Thursday, May 26, 2016

Moved to Jekyll!

I have decided to change the publication system for my blog from Blogger to static pages generated by Jekyll.

You can find more details at

I also moved the blog to a new address, from now on check this page:

Monday, January 18, 2016

Recording a screencast in Linux


A picture is worth a thousand words.
And what if you want to make it even better? What about using an animated image to show some action or progress? Like this one:

Personally I like the animated images on the main project pages at GitHub. See for example git-plus or color-picker Atom plugins. (Or my build-rake plugin displayed above.)

The question is how to record such screencasts?

Screen Recording in Linux

There are several tools for Linux which can be used for screen recording. It also depends it you want to create a standard video file (e.g. for uploading to youtube) or an animated image which can be embedded into web pages.

Standard Video

For recording the desktop to a standard video file (like in AVI or WEBM format) you can use the ffmpeg tool.

To record the screen with audio capture (via PulseAudio) to a WebM file (using open codecs VP9 for video and Opus for audio) use command like this:.

ffmpeg -f pulse -i default -video_size x -framerate 15 -f x11grab -i :0.0+<width>,<height> -b:v 1M -crf 10 output.webm
See these links for more details:

Animated Image

If you want to create an animated image you need to use the GIF image format (you could use an animated PNG as well, but that is not supported by all browsers).

You could use ffmpeg as well (just use output.gif file name), but in my tests the resulting image is too big for using on web pages. It's probably caused by the fact that ffmpeg uses dithering for images with 24bit colors which obviously leads to less compression. Maybe there are some options to tune this, but still writing the position of the recorded area manually is a bit uncomfortable...

Then I found the byzanz tool. It's by default available to install in the openSUSE distribution, simply run:

sudo zypper in byzanz xwininfo

(This will also install xwininfo package, see later why.)

Now you can record the desktop in a similar way like ffmpeg, see the accepted parameters:

byzanz-record --help

Again, you need to manually enter the coordinates of the recorded area if you do not want to record complete screens. And that's not trivial... Fortunately I found this nice byzanz-record-window helper script.

You can install it locally via these commands:

cd ~/bin
chmod a+x byzanz-record-window

The script uses the xwinfo helper to obtain the coordinates of the selected window. They are then passed to the byzanz-record tool.

I'd suggest to use about 3 second delay before starting the actual recording to have some time to get ready (switch to the correct window, position the mouse cursor, etc...).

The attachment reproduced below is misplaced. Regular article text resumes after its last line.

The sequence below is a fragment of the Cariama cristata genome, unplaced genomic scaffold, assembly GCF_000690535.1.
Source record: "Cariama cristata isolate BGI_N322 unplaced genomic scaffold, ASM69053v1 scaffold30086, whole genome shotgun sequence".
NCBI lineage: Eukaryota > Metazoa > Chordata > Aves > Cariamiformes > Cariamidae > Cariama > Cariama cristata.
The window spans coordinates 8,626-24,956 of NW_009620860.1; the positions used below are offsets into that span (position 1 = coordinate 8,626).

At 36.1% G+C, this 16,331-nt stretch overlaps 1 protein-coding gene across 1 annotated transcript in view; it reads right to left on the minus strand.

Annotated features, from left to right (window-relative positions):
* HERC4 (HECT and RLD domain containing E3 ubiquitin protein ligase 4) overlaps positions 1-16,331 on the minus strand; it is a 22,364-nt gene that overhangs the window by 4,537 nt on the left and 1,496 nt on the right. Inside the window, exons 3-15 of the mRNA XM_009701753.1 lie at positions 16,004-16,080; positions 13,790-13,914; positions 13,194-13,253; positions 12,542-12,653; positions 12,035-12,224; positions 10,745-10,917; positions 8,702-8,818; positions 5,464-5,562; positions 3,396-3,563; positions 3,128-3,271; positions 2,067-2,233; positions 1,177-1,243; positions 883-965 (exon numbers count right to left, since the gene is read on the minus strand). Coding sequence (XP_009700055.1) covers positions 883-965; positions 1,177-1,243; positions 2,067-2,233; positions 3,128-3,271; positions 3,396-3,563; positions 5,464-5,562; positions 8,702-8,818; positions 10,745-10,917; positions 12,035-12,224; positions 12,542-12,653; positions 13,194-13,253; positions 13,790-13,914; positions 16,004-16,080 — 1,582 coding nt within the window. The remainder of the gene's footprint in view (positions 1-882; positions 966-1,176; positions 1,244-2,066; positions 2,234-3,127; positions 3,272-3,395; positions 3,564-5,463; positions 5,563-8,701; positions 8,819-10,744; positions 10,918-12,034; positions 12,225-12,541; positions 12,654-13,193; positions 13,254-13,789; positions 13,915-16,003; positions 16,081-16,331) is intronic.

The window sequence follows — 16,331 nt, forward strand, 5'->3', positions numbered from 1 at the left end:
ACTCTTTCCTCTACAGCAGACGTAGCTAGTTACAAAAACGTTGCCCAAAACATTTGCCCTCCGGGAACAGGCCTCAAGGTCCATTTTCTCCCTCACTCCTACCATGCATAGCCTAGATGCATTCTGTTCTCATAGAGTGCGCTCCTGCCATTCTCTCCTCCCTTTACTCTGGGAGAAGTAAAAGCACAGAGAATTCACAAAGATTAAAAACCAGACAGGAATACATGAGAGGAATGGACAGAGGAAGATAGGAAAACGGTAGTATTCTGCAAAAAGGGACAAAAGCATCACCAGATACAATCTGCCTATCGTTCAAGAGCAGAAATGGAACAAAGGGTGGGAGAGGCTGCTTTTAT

So the final recording command would look like this:

byzanz-record-window --delay=3 --duration=5 screencast.gif

Final Notes

Be prepared to repeat the recording several times, you'll probably need more than a single attempt. I also found it easier to repeat the recording than editing and rebuilding the animation just to remove the useless parts at the beginning or the end.

Check also the resulting image size, for embedding into web pages it should be as small as possible. If it is too big then decrease the window size, do a shorter recording or avoid too many changes in the image.

Friday, December 18, 2015

The Atom Editor - part II. - The Atom Packages

A Collection of Must Have Atom Packages

The Atom editor calls the extension plugins Packages. The packages can add a new functionality, extend the existing functions or completely replace them. Even the core functions can replaced by an external package.

How to Install Packages

Installing directly from the Atom Editor

It is really easy, in the Setting panel (Ctrl + ,) go to the Install section, search for a package and press the Install button.

Installing from Command Line

Alternatively you can install packages from command line using the `apm` command. Run `apm install package` to install the package. You can also pass multiple packages for mass installation.

Installing Starred Packages

You can mark a package with star - unfortunately only at the Atom web pages, not from the editor itself. Then you can install the starred packages with command "apm stars --install" command.

You can also install the starred packages from a different user. So if you want to install all my starred packages simply run "apm stars --user lslezak".

Note: It will install all starred packages, you cannot select individual packages or change the list before installation. So really check what the bundle contains!

Possible Problems

There are thousands of Atom packages available so it means there is a wide variety of packages and you almost sure find a package for a feature you miss.

Too Many Packages?

But that also means there might be several packages providing the same functionality, there might be forks of the same packages, there might be low quality packages... This is a similar situation like with Rubygems, you have to spend some time searching for the best option.

You can use the download number as a very roughly indicator, a high download number usually means the package is good. (Obviously this metrics does not work for the newly published packages or for very specific packages...)


Another drawback of too many packages is that there might be conflicts between packages by chance. The keyboard shortcuts can easily get in conflict because there are not many possibilities for unique and simple shortcuts.